Paideia Tribune

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Black People Reading Between the Lines

2018-11-01 Marcus HareENVIRONMENTAL

BY THE NUMBERS, Politics and Entertainment – The more things change, the more African Americans keep missing the point.

We fail to read between the lines, fight against anything mainstream media instructs us to protest, and fail to stand up for our own causes. This is why another conservative justice has occupied a defining seat on the supreme court.

Meanwhile, democrats are crying wolf, walking in place, and echoing the sentiments of the #Me Too Movement to no avail.

Let’s revisit what recently happened, absence of the sideshow.

Perhaps then you’ll understand why today mirrors the history of black people in the back of the bus, using “Colored Only” facilities, and living like secondhand citizens.


The Supreme Court of the United States has been our highest ranking judicial body for the past 228 years. Legislation was passed during the Judiciary Act of 1789, the court originally convened in February 1790.

The constitution Article II, Section 2, Clause 2 gives the sitting President power to nominate, and empowers the Senate to confirm.

A confirmation to the supreme court is a lifelong appointment, but justices can be impeached – although there has been only one impeachment. The Supreme Court started with six justices, evolving to nine.

The court receives about 10,000 reported annual requests to review cases, but only process about 80. So, who’s cases do you think get overlooked?

We can only guess, but considering the socioeconomic landscape of our country, it’s no mystery.


This recent nomination was plastered across print and broadcast media outlets nationwide. Recently confirmed Brett Kavanaugh, age 53, was born in the nation’s capitol, and graduated cum laude from Yale University.

He worked as White House Staff Secretary under republican President George W. Bush, where he met and married the President’s personal secretary.

Soon thereafter, he earned an appointment to the District of Columbia circuit court of appeals.

Within 2 years of being in the White House, President Trump confirmed two conservative justices, Neil Gorsuch and Kavanaugh.

Conservative perspectives amongst supreme court justices are officially in majority. President Trump’s judicial campaign promise is officially fulfilled.

What does that mean for liberals?

How will this confirmation affect black lives, the LGBTQ community, and women’s rights? Many remain concerned.

During the nomination, without any collaboration, support or witnesses, Kavanaugh was accused of several offenses which allegedly happened 36 years ago.

Despite 8 FBI investigations, that democrats describe as sham and limited, in opposition they undermined the analyses.

The allegations included sexual assault, gang rape, indecently exposing his genitals and excessive alcohol consumption causing blackouts.

October 6, 2018, Kavanaugh was sworn in as the 114th supreme court justice – all but 6 have been white men – only 2 have been African American.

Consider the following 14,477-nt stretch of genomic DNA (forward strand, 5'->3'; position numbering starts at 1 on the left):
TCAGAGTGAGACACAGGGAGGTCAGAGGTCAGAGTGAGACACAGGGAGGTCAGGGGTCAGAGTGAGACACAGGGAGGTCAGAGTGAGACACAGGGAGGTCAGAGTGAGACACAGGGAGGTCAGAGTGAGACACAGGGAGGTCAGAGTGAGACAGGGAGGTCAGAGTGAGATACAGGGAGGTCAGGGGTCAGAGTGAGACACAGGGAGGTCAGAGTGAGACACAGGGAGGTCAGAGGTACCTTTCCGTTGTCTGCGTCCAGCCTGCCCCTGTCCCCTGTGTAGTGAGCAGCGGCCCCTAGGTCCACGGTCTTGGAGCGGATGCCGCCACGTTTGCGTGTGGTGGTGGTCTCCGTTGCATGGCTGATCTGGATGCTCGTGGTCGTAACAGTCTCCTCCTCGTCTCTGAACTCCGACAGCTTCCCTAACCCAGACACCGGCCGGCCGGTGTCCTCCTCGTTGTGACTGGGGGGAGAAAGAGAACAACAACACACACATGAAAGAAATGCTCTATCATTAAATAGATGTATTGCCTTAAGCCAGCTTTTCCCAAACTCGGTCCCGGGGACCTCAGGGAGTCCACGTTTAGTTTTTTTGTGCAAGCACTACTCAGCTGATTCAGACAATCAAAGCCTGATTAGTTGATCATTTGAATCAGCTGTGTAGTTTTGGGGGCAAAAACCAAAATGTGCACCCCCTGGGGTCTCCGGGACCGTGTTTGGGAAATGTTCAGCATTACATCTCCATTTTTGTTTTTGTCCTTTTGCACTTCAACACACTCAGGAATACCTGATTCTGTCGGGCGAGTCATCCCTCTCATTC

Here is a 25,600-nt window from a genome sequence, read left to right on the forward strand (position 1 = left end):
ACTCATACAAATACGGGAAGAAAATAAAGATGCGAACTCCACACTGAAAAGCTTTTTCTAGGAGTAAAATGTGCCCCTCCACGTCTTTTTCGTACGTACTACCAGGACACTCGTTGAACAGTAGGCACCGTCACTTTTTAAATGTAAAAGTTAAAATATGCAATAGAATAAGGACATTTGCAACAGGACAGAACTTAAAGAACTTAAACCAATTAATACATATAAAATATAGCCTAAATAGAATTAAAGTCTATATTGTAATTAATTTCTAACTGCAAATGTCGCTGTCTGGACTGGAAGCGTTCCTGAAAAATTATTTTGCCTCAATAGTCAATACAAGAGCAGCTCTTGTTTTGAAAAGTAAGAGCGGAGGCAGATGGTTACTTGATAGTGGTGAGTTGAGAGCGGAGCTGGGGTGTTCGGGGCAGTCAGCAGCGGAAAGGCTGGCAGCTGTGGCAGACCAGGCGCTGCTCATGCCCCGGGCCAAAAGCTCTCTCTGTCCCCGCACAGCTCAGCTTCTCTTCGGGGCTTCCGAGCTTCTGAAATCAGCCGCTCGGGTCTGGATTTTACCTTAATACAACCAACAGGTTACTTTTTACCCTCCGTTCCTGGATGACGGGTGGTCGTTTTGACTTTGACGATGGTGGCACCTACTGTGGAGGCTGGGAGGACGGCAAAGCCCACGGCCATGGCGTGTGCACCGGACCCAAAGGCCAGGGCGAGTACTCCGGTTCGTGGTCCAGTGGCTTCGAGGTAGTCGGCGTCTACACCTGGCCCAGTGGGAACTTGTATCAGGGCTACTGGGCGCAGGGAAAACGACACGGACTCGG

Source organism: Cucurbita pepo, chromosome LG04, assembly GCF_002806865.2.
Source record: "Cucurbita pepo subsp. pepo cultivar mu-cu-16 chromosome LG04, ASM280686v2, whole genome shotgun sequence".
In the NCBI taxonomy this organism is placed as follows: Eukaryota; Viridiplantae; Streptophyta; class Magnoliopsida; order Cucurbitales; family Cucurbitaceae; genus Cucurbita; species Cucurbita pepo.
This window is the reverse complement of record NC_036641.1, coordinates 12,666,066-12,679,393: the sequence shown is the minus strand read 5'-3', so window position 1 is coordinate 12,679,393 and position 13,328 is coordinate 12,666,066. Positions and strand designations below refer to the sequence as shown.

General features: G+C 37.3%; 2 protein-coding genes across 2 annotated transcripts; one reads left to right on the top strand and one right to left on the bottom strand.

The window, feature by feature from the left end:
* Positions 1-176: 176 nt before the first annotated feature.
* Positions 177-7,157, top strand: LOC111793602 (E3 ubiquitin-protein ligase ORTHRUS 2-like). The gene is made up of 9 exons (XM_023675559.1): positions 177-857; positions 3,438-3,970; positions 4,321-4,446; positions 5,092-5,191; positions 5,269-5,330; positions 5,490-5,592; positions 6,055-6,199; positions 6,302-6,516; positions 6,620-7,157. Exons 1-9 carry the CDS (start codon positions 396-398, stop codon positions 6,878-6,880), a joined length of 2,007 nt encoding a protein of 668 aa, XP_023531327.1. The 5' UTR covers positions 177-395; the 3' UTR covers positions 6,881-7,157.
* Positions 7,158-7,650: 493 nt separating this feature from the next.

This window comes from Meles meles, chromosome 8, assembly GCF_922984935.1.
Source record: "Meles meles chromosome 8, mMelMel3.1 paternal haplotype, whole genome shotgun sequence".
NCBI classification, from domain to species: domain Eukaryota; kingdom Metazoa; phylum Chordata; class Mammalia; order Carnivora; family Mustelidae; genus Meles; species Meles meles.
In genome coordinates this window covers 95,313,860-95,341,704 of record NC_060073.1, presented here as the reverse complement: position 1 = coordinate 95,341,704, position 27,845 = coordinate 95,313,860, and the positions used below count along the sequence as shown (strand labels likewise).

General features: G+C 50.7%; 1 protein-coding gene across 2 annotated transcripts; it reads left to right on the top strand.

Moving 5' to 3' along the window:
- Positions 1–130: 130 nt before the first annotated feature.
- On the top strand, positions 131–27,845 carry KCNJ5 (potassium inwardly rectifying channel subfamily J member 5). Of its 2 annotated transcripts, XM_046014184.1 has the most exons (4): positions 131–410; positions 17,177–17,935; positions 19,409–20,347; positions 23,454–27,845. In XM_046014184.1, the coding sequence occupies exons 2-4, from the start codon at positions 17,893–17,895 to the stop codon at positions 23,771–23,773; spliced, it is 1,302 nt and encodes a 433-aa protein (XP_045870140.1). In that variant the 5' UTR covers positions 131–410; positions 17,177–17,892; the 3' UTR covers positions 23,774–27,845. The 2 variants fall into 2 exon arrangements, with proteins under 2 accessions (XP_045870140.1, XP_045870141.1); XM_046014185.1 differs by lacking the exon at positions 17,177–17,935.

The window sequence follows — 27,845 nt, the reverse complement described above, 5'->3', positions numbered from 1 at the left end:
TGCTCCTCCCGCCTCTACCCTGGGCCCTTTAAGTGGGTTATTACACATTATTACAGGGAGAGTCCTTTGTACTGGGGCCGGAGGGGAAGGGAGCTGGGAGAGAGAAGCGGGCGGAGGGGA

Thurgood Marshall and Clarence Thomas are the only black nominees that have been nominated and confirmed.


I’m appalled by all of the negative comments surrounding Kavanaugh’s confirmation. Since when have we cared about this good ole boys club? When did black people educate themselves about the supreme court? Do we really have independent opinions or are we once again echoing the sentiments of group think?

African American democrat diehards are chiming in with countless comments in opposition.

When President Barack Obama, nominated Elena Kagen, why wasn’t there an equally loud outcry.

I concluded back then, that black folks either don’t care or understand the power of the Supreme Court.

Suddenly, our interests changed when President Trump nominated Brett Kavanaugh, even prior to the accusations.

I found it difficult to even process the comments posted on social media. Journalists and network commentators tried to further diminish the public opinion of the President and eliminate his opportunity to name a second nominee.

In the process, as a nominee, Kavanaugh was served as sheep for the slaughter.

I’m not fan or enemy of President Trump or Kavanaugh, but I remain ambivalent about this nomination.

I couldn’t help but to revert back to President Obama’s years in power.

Where were the black nominees? Where was the #Me Too movement? What happened to the idea of black woman or man being nominated – did we even care?


Instead, President Obama took the easy way out. He didn’t stand up for us the way President Trump fights ruthlessly to secure the legacy of people in the same socioeconomic status as himself.

I’m not arguing that Trump is a better President.

I am saying democrats and black people should learn from this particular playbook rather then being so quick to squirm, complain, and design more protest signs.

Antiquated protest-geared political strategies are unfruitful – they cause us to lose campaigns, lose sight of what matters, and lose an upcoming generation of voters.

As a result, when we lose, they inevitably win – and that’s more of a reality than the fancy cliché of “When they go low, we go high.” Losing is not a representation of going high.

Democrats need more than a “Get Out and Vote” campaign. Among other priorities, we need a new and solid strategy that also scripts black attorneys onto the supreme court.

Perhaps democrats deserve to be miserable now, especially those of us who are black, because we keep failing to read between the lines.